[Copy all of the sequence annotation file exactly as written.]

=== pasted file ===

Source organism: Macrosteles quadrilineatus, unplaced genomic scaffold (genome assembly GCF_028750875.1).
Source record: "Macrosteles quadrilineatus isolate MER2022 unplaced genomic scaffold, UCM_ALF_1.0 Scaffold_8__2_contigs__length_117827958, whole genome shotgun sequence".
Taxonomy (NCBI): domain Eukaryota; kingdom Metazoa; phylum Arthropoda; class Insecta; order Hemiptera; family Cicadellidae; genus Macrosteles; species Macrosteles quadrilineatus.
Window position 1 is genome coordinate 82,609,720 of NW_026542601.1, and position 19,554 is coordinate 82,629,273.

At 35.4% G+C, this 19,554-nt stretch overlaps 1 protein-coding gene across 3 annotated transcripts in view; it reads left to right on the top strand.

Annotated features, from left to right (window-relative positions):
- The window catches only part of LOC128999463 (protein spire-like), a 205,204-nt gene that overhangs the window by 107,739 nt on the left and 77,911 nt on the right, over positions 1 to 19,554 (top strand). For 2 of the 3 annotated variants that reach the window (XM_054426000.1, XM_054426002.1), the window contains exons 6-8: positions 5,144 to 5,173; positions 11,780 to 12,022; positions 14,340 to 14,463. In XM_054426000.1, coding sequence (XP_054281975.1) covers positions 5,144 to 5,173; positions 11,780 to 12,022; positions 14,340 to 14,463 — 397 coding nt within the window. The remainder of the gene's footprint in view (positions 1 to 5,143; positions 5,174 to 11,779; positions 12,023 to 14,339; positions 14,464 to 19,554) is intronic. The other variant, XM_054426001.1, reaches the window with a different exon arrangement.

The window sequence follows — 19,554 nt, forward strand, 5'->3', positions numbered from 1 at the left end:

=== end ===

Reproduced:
Source organism: Macrosteles quadrilineatus, unplaced genomic scaffold (genome assembly GCF_028750875.1).
Source record: "Macrosteles quadrilineatus isolate MER2022 unplaced genomic scaffold, UCM_ALF_1.0 Scaffold_8__2_contigs__length_117827958, whole genome shotgun sequence".
Taxonomy (NCBI): domain Eukaryota; kingdom Metazoa; phylum Arthropoda; class Insecta; order Hemiptera; family Cicadellidae; genus Macrosteles; species Macrosteles quadrilineatus.
Window position 1 is genome coordinate 82,609,720 of NW_026542601.1, and position 19,554 is coordinate 82,629,273.

At 35.4% G+C, this 19,554-nt stretch overlaps 1 protein-coding gene across 3 annotated transcripts in view; it reads left to right on the top strand.

Annotated features, from left to right (window-relative positions):
- The window catches only part of LOC128999463 (protein spire-like), a 205,204-nt gene that overhangs the window by 107,739 nt on the left and 77,911 nt on the right, over positions 1 to 19,554 (top strand). For 2 of the 3 annotated variants that reach the window (XM_054426000.1, XM_054426002.1), the window contains exons 6-8: positions 5,144 to 5,173; positions 11,780 to 12,022; positions 14,340 to 14,463. In XM_054426000.1, coding sequence (XP_054281975.1) covers positions 5,144 to 5,173; positions 11,780 to 12,022; positions 14,340 to 14,463 — 397 coding nt within the window. The remainder of the gene's footprint in view (positions 1 to 5,143; positions 5,174 to 11,779; positions 12,023 to 14,339; positions 14,464 to 19,554) is intronic. The other variant, XM_054426001.1, reaches the window with a different exon arrangement.

The window sequence follows — 19,554 nt, forward strand, 5'->3', positions numbered from 1 at the left end: